The vouchers cover 75 percent to 90 percent of the tuition at participating private schools, which can charge no more than $2,500 in all. Any participating suburban public school would get $6,544 from the state for each student from Cleveland. But none has ever agreed to participate. And only a small and shrinking number of nonsectarian private schools have participated, in part because it's hard to cover costs with $2,500 per pupil and in part because the two largest nonsectarian schools dropped out of the voucher program to become community schools. (That made them eligible for about $4,500 per pupil.) The result is that since 1998, the percentage of voucher students and state money going to the religious schools has risen from 85 percent to more than 99 percent.
A federal district judge and a divided three-judge federal appellate panel stressed these percentages in striking the program down as a forbidden subsidy for religious instruction. This despite the history clearly showing that the program was created not for the sake of religious schools, but for low-income students; despite the availability of alternatives, including the community schools and money for private tutoring; despite the voucher program's openness to nonsectarian schools in Cleveland and suburban public schools; and despite the fact that not a dime of state money goes to any religious school excepting those independently chosen by parents for their children.
The Bush Administration and a coalition of conservatives and centrists have urged the Justices to uphold the voucher program. On the other side, an array of liberal-leaning groups, spearheaded by the teachers unions, wants the Court to brand it an establishment of religion. Such a ruling would, in effect, drive thousands of poor kids back into failing public schools unless their low-income parents could come up with another $2,500 a year for tuition. Eulanda Johnson, for one, vows to take a second job if it comes to that.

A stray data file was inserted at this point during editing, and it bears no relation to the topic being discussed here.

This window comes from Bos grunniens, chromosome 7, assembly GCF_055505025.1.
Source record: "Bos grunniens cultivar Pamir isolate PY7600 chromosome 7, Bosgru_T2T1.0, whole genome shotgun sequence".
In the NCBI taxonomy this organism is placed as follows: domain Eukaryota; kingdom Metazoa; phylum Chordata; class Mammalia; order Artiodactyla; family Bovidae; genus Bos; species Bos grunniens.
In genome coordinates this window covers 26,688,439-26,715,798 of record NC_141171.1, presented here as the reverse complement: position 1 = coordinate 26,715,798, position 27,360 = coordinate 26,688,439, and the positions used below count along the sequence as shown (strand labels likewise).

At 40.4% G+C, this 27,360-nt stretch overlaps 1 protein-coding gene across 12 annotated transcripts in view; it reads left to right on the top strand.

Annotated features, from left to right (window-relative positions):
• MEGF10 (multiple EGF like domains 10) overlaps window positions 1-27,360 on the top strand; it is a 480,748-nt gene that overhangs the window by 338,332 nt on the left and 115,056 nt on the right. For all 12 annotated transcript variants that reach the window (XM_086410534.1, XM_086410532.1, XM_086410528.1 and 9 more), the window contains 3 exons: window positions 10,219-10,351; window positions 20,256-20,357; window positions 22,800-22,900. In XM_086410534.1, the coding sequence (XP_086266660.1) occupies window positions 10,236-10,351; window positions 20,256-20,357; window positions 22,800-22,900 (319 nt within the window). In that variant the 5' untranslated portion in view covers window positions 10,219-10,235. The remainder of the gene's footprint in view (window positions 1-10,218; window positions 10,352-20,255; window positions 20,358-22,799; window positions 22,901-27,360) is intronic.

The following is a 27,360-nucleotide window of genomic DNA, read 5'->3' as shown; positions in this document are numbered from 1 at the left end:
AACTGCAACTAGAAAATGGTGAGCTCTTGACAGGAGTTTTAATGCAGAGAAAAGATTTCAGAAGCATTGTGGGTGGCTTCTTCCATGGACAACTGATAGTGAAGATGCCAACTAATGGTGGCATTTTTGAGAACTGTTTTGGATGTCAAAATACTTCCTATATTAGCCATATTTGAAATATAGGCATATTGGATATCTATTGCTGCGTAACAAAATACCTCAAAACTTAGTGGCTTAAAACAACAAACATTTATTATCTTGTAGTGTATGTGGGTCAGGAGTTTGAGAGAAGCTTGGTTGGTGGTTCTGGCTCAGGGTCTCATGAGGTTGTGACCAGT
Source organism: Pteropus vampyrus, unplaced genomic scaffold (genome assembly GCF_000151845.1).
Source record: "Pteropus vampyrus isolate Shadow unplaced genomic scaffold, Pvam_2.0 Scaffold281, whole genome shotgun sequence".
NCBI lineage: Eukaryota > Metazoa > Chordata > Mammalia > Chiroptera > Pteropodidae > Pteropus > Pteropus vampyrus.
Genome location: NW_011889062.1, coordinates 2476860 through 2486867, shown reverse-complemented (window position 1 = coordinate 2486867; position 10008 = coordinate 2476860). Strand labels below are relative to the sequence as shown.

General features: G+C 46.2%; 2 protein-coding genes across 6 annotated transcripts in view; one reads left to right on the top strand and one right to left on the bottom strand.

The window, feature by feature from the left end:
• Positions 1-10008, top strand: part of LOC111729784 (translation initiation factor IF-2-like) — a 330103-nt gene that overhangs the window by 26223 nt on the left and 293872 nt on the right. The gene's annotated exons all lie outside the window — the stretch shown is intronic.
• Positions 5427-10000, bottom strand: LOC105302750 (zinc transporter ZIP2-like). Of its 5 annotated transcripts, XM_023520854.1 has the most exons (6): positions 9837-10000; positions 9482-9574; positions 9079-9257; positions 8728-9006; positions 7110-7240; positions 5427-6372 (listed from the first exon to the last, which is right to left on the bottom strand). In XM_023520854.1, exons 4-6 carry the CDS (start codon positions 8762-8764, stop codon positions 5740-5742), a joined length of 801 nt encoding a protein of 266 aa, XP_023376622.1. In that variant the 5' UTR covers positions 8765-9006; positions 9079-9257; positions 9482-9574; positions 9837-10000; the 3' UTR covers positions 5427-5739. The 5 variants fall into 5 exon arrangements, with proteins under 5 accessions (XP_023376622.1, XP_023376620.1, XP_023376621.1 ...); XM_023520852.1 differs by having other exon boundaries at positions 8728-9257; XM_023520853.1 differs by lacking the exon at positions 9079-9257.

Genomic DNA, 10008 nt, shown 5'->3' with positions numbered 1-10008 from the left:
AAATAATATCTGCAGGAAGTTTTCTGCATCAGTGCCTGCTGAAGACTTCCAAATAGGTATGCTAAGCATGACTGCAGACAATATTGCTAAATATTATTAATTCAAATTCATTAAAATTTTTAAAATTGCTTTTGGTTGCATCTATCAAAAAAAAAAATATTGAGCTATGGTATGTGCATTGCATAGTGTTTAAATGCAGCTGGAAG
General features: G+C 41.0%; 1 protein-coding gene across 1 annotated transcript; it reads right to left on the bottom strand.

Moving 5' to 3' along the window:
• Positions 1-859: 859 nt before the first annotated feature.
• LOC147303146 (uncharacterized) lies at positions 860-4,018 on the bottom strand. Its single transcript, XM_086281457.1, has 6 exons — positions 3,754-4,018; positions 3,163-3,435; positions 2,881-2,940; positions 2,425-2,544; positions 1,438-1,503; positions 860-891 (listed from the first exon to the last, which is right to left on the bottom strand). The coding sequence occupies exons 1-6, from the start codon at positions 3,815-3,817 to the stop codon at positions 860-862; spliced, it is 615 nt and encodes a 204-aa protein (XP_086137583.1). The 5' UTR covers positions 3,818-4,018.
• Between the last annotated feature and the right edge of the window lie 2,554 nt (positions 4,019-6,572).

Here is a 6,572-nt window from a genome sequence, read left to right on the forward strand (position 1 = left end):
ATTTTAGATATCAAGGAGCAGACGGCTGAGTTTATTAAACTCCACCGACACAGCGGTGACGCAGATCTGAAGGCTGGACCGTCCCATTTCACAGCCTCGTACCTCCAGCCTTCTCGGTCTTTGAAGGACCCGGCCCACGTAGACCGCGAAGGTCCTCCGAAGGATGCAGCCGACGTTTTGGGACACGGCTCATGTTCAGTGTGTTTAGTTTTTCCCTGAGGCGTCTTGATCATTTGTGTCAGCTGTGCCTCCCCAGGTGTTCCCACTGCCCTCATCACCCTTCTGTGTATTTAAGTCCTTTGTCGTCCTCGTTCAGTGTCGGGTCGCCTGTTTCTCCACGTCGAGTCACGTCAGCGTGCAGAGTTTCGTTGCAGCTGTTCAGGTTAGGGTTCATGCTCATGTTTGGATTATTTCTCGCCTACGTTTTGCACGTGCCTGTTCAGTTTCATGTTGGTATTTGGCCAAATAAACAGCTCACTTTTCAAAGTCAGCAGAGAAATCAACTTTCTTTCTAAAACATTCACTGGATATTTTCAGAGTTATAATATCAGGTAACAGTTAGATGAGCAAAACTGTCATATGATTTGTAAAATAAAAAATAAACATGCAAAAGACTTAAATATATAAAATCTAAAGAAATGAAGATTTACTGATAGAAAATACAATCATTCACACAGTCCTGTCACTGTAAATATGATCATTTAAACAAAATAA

The main legal hurdle for Justices inclined to uphold the voucher program is that they would have to mangle (or overrule) a 29-year-old precedent that voided a voucher plan in New York City. At least five Justices may be ready to do just that. They can cite a more recent line of decisions taking a benign view of government funding of programs that have the incidental effect of subsidizing religious activity, if the programs treat religious and secular groups neutrally and avoid any appearance of "endorsing" religion.
The Cleveland program easily passes the neutrality test. And it's a stretch to see how this effort to help poor children becomes an endorsement of religion merely because almost all of the private schools currently willing to participate happen to be religious. Indeed, to cite that happenstance as a basis for snuffing out one of the few glimmers of hope in the desolate landscape of inner-city education would look a lot like discrimination against religion.